The legend goes as follows: Seminal reggae producer Lee “Scratch” Perry walks into Rastafarian devotional singer “Ashanti” Roy Johnson’s backyard with the intention of purchasing a bread-fruit tree. Johnson is strumming his guitar and singing the lyrics to “Fisherman.” Perry invites Johnson, along with Cedric Myton of The Tartans, into his iconic Black Art Studio to record a full length album. He rounds out the trio with baritone Watty Burnett, a session vocalist at the studio. The result of those sessions was their showpiece record, Heart of the Congos.
The album was definitively Rastafarian — working references to Babylon, Christianity and the Bible into their political tracks. Due in part to a dispute over distribution, the album fell short of sales goals, causing a rift within the group and with Perry. Despite rave critical reviews to this day — Heart of the Congos is widely received as a landmark of reggae music — the album never reached the mainstream radio waves. Shortly after the record release, both Burnett and Johnson quit the Congos, but Myton continued to perform with new members until the mid 1980s.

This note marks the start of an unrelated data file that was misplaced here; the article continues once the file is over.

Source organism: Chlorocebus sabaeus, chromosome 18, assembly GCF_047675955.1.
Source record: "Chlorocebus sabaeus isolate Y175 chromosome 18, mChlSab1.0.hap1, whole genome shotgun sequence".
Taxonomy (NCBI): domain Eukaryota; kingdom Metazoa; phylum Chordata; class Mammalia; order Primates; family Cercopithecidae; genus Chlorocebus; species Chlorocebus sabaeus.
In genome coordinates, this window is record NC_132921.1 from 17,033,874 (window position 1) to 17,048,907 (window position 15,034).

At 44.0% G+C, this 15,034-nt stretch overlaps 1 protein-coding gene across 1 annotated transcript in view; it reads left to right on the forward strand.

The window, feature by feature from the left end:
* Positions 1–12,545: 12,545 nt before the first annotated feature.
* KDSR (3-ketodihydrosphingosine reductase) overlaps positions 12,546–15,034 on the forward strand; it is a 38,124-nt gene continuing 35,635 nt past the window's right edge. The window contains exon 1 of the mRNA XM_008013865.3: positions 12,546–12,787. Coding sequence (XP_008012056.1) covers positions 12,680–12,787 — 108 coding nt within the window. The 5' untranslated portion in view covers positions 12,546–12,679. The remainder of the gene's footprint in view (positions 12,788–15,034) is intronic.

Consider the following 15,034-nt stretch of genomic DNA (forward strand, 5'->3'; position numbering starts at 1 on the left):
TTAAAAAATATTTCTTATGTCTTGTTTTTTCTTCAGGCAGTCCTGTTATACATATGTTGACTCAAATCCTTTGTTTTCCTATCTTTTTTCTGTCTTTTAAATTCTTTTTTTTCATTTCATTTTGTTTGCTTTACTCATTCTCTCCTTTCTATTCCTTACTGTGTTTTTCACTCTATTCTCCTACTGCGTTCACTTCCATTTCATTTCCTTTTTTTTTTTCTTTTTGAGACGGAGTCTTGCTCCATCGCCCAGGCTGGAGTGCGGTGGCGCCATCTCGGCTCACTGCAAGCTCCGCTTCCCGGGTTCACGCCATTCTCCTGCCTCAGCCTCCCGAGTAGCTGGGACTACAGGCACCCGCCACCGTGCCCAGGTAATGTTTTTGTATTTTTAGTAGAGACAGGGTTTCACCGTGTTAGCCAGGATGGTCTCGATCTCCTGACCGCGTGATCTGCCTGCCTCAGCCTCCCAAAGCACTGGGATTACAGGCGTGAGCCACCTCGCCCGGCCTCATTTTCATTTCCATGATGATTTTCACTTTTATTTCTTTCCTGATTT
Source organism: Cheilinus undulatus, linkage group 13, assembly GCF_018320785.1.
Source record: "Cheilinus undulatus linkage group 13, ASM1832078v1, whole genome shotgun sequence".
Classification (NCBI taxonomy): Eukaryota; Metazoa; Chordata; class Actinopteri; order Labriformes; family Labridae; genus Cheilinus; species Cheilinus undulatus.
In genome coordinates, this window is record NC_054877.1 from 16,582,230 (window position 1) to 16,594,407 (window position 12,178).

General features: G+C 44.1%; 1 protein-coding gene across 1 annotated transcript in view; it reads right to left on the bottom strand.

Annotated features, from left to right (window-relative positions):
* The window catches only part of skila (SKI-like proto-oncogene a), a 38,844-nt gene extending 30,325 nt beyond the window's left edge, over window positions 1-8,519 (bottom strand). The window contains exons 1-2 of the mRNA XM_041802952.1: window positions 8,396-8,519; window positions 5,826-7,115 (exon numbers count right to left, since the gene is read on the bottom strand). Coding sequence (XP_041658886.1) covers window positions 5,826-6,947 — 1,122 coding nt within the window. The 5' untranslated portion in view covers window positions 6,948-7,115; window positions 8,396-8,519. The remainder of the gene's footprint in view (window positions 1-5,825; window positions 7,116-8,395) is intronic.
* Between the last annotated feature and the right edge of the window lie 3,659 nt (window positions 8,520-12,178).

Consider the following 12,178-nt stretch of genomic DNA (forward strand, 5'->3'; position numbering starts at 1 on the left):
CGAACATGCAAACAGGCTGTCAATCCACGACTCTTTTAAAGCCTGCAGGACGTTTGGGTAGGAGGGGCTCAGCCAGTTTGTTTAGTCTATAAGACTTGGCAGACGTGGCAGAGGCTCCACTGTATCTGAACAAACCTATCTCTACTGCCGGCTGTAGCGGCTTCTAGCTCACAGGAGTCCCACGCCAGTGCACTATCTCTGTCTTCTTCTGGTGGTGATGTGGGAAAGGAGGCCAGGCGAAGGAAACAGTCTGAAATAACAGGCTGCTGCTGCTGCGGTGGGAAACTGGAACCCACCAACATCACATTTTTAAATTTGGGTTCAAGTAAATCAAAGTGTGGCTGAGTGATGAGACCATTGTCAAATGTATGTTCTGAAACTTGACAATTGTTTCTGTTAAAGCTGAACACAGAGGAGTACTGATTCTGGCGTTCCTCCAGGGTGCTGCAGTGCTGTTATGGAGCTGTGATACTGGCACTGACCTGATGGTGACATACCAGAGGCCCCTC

The Congos reformed with Myton, Burnett, and Lindburgh Lewis by the mid 1990s. In 2012, the group resurrected their musical careers through a collaboration with the psychedelic looper Sun Araw and the moody analog experimental musician M Geddes Gengras. This collaborative album, Icon Give Thank, was named one of the best albums of the year by both Pitchfork and Tiny Mix Tapes. The gospel-esque music of the Congos blends seamlessly into the trippy noise of Sun Araw and Gengras, all while retaining the beachy vibes of their ’70s Jamaican roots.